In a beefed-up indictment issued Tuesday, Manhattan federal prosecutors said Kerik should have owned up to his ties to a mob-linked contractor as well as his failure to pay taxes for a nanny he employed.
Tuesday, December 2, 2008
In the settlement around Cove Run Creek, nobody said no when police came asking for their DNA.
A dead baby, wrapped in a flannel shirt and plastic bag, then stuffed into a knapsack, had been abandoned in the woods in North Union, Fayette County, sometime in 2000. As police tell it, the dozen or so girls questioned were perfectly willing to allow a trooper to take a saliva swab from their mouths so a lab could trace the DNA.
"Usually if they have nothing to do with it they have no problem giving up the swab, the sample," explained James A. Pierce, the trooper who cracked the case earlier this month.
Sarah S. Hawk, a 25-year-old woman from the area, was found by that process of elimination. Her DNA was obtained by a search warrant after one of her sisters voluntarily gave a swab this spring.
When the lab identified the sister's DNA as belonging to a relative of the baby, police got search warrants so that they could get swabs from the other sisters. Miss Hawk's came back a match, and she later confessed.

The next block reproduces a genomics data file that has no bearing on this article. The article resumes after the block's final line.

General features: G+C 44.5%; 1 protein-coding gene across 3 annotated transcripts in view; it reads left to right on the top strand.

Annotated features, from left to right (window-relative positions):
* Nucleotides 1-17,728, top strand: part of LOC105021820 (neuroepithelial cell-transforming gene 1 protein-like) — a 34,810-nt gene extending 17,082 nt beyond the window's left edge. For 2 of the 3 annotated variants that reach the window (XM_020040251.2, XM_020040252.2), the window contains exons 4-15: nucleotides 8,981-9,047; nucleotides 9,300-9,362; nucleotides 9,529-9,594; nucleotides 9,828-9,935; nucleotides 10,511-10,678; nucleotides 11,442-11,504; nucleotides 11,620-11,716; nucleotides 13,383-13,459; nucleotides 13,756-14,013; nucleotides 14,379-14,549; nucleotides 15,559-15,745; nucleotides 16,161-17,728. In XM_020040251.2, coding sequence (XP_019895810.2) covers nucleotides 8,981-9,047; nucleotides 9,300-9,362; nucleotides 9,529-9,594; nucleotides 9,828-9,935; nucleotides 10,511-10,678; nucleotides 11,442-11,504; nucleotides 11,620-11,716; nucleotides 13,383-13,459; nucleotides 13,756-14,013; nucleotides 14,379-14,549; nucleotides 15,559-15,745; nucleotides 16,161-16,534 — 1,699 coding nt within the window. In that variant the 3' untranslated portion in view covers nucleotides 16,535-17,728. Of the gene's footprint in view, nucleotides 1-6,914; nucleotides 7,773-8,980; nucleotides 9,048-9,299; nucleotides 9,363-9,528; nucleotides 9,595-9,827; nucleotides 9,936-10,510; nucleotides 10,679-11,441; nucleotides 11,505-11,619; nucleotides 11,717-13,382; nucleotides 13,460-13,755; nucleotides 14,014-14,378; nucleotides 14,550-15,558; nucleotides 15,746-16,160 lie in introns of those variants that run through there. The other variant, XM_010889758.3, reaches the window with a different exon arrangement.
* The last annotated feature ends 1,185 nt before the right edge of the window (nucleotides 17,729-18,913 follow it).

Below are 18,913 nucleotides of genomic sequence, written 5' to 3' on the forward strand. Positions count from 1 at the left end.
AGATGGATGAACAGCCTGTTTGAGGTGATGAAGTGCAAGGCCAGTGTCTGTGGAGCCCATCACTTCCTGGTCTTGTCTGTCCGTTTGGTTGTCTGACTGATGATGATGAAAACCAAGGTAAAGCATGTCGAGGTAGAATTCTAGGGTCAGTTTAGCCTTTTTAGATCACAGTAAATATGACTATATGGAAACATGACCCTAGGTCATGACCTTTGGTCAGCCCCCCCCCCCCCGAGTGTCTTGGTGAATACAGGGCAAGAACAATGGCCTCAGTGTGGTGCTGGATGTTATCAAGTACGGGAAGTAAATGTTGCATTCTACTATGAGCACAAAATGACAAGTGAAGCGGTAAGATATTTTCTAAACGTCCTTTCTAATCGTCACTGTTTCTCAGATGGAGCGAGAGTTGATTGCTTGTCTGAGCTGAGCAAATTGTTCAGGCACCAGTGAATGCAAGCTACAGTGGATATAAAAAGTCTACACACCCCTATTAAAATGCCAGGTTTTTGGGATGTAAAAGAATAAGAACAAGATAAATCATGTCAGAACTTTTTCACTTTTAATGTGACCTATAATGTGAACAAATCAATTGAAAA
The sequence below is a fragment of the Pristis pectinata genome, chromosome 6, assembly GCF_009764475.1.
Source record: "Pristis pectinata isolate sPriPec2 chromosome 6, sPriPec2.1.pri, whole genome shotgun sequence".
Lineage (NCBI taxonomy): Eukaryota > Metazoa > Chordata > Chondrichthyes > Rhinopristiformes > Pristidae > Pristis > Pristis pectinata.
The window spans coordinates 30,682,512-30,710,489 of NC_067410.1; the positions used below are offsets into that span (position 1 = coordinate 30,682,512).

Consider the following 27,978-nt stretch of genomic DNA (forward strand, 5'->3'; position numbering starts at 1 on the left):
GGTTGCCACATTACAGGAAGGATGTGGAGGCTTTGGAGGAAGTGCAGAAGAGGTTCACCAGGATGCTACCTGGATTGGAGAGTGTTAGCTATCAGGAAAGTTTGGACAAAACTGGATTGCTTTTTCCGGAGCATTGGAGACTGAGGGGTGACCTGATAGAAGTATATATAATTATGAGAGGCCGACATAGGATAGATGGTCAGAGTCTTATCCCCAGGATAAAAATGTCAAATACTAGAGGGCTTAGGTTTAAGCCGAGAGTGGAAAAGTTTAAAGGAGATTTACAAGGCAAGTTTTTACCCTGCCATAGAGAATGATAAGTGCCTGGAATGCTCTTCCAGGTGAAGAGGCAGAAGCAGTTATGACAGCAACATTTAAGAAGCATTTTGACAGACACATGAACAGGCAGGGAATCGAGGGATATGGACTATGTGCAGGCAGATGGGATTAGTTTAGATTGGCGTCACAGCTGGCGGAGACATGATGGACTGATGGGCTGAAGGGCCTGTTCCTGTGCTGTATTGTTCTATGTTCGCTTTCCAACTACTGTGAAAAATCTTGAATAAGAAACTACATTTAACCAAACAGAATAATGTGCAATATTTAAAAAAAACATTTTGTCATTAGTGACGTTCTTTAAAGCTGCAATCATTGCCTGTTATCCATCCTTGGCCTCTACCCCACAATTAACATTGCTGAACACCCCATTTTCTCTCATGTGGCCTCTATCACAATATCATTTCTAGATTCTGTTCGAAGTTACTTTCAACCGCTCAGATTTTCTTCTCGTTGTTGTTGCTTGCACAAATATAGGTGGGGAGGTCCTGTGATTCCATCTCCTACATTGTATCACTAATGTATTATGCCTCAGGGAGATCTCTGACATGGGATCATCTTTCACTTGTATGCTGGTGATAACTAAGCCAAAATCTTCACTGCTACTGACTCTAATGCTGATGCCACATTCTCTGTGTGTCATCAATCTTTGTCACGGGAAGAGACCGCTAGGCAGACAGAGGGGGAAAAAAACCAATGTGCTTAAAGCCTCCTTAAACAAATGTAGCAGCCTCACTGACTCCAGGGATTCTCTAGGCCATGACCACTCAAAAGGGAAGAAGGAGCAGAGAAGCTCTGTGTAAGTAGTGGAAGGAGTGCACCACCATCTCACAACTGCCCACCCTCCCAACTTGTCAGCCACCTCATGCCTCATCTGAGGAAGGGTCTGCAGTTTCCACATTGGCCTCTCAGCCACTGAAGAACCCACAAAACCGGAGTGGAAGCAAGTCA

Hurricane Katrina was one of the worst natural disasters ever to strike the United States, in terms of casualties, suffering, and financial cost. Often overlooked among Katrina's victims are the 8,000 inmates who were incarcerated at Orleans Parish Prison (OPP) when Katrina struck. Despite a mandatory evacuation of New Orleans, these men and women, some of whom had been held on charges as insignificant as public intoxication, remained in the jail as the hurricane hit, and endured days of rising, toxic waters, a lack of food and drinking water, and a complete breakdown of order within OPP. When the inmates were finally evacuated from OPP, they suffered further harm, waiting for days on a highway overpass before being placed in other correctional institutions, where prisoners withstood exposure to the late-summer Louisiana heat and beatings at the hands of guards and other inmates. Finally, even as the prison situation settled down, inmates from the New Orleans criminal justice system were marooned in correctional institutions throughout the state, as the judicial system in New Orleans ceased to function.
The broad discretion that the Sixth Amendment confrontation clause provides to trial judges to control the presentation of evidence was abused when a federal district judge barred a defendant from cross-examining a government witness about the witness's swastika tattoos, the U.S. Court of Appeals for the Second Circuit held Nov. 18 (United States v. Figueroa, 2d Cir., No. 06-1595-cr, 11/18/08).